Smashing through the gossip
2018-04-09, SUN JIAHUI

Celebrity gossip is bread and butter to Internet users everywhere. From dating to births, engagements, weddings, breakups, divorce and death — every detail of a celebrity’s life can become a trending topic.

Once caught in scandals, celebrities will quickly find themselves the subject of an online carnival. As idle netizens feast on the flesh of the fallen, a weak but angry voice, usually from still-loyal fans, can be heard pleading:

It’s just a rumor! There’s no solid hammer at all!

Zhè dōu shì yáo yán, gēn běn méi yǒu shí chuí!


However, do not be confused: You do not need to carry heavy tools to gossip. “Solid hammer” (实锤 shí chuí) is Web slang for “ironclad evidence”. No hammer, no cry, say the diehard fans.

Though its origin seems almost untraceable, this expression is simple to understand, because inarguable proof of a wrongdoing can smash the reputation and even career of a celebrity, just like a strong hammer. 

In an era dominated by the Web, “solid hammer” usually refers to a photograph, voice chat, screenshot or video that confirms the rumor. If you do not have any of these, you will be labeled a 黑子 (hēi zi, anti-fan, someone who defames others on purpose), who literally 黑 (hēi, “blacken”) slanders a celebrity. Fans may defend their controversial idol by saying:

Those anti-fans have no solid hammer at all. They are just randomly blackening his name!

Hēi zi men gēn běn méi yǒu shí chuí, wán quán shì zài luàn hēi.


Usually, fans and heizi belong to rival camps. However, a fan’s defense of an idol can backfire. 

In September, a woman named Li Yutong, who claimed to be singer Xue Zhiqian’s ex-girlfriend, accused Xue not only of swindling her out of money but of cheating on his wife. 

Xue’s fans were outraged: They demanded Li post “solid hammers”. Li was happy to comply. The following week, she drip-fed fans a series of damning evidence, including bank transfer records, voice messages, and even a photocopy of their business contract — hammers so solid that Xue’s reputation was irreversibly destroyed.

This story generated a whole new expression to describe the fate of Xue’s fans: 求锤得锤 (qiú chuí dé chuí, seek hammer and receive it), derived from the Confucian saying 求仁得仁 (qiú rén dé rén, seek virtue and receive it).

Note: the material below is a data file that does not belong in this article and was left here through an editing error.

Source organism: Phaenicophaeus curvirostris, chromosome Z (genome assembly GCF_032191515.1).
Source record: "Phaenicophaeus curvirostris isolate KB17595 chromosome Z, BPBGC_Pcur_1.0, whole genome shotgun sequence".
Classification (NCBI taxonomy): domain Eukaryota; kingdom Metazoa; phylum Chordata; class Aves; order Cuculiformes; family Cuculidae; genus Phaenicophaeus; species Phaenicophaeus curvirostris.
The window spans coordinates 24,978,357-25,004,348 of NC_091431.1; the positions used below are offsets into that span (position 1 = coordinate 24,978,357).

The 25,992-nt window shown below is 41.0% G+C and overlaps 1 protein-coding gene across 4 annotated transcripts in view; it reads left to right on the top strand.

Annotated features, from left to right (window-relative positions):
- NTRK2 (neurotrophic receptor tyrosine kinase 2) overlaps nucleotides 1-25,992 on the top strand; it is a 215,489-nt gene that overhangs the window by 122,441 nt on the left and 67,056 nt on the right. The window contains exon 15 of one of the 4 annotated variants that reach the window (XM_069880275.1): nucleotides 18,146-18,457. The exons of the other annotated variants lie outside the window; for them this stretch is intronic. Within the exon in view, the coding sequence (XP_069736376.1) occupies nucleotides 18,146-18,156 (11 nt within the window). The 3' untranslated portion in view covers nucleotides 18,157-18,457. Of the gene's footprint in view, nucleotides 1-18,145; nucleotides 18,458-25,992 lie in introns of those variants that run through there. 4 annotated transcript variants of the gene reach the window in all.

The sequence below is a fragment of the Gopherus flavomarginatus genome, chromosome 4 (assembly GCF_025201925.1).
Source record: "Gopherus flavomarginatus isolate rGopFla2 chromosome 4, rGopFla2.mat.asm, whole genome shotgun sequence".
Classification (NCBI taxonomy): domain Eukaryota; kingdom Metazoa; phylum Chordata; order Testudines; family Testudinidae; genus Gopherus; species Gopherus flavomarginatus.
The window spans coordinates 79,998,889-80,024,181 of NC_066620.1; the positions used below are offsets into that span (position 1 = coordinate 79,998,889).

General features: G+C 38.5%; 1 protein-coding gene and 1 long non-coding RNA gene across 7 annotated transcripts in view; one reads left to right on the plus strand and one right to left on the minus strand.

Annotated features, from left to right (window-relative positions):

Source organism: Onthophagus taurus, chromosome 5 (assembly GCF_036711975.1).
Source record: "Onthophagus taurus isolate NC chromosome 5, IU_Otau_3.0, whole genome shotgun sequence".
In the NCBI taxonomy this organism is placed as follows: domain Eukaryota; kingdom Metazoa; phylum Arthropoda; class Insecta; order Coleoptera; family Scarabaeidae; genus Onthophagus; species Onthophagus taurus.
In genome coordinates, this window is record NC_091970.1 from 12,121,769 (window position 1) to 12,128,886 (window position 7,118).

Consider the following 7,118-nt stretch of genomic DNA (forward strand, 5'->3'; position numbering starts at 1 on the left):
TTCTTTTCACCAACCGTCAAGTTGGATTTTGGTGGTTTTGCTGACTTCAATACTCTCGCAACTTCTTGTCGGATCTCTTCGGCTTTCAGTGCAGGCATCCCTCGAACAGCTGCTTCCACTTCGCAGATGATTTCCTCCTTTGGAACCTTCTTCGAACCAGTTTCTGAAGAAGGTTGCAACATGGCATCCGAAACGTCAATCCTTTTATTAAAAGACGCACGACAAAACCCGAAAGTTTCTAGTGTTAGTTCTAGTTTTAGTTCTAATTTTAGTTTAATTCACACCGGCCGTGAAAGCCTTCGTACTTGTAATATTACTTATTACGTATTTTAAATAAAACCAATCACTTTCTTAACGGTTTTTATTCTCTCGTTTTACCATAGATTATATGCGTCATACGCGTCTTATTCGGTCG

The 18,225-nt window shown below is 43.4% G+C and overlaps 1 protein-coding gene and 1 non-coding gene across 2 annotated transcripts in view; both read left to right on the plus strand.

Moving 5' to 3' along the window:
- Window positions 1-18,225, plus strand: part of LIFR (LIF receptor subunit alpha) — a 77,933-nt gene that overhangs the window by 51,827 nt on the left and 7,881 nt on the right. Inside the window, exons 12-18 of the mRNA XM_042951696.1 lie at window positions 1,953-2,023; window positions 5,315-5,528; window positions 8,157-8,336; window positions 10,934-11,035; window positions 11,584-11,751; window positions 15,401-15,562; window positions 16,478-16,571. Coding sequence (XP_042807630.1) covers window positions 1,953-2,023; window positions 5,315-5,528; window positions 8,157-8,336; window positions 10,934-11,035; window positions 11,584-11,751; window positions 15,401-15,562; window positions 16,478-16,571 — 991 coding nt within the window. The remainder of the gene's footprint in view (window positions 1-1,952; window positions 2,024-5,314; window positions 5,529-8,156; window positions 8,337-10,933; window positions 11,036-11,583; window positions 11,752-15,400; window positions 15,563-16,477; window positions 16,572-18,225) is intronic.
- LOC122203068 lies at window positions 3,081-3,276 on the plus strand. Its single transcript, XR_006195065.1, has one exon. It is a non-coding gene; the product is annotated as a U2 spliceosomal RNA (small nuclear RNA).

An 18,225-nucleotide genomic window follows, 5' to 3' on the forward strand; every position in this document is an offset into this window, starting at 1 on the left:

In many cases, though, fans believe that anti-fans are not just ordinary netizens, but professionals hired by people to vilify their beloved star. These mercenaries, or 水军 (shuǐ jūn), literally “water army”, not only make money from blackening celebrities but also accept payment for hyping them. 

Paid shills are called 职粉 (zhí fěn), short for 职业粉丝 (zhí yè fěn sī, professional fans). In contrast, impartial netizens who have no particular ax to grind are known as 路人 (lù rén, passers-by). 

Among fans, the saying goes: “Once you join the discussion, you are no longer a passer-by”. Underneath an article relating bad news about a star, one can frequently see loyal fans firing back at someone who leaves negative comments:

You are obviously the water army. Why are you pretending to be a passer-by?

Nǐ yī kàn jiù shì shuǐ jūn, zhuāng shén me lù rén a?


The effect of solid hammers is overwhelming, but they cannot smash everything, at least not the strong faith and love of particularly crazed fans. A minority of worshipping fans — similar to Western-style “Beliebers” (fans of Justin Beiber) or Beyonce’s “Beyhive” — believe their idols can do no wrong and find excuses for any and all misbehavior. 

Such an unreasonable attitude has won these diehards a derogatory title — 脑残粉 (nǎo cán fěn, brain-damaged fans), indicating that they lose all critical thinking skills where their idol is concerned. Their defense of a “guilty” celebrity is called 洗白 (xǐ bái, whitewash). When this happens, a heizi or righteous passer-by might point a finger and say:

These brain-damaged fans have come to whitewash again!

Zhè xiē nǎo cán fěn yòu lái xǐ bái le!


One thing is clear: When you take part in any discussion of a celebrity scandal, your identity will always be questioned. Blame the star, you are a heizi; defend them, you are a brain-damaged fan or greedy water army. And if you try to be an impartial passer-by? No way, you must be a liar!

Courtesy of The World of Chinese,


ASIA WEEKLY is a publication by China Daily
Contact us at +852-25185111
Copyright by China Daily, All rights reserved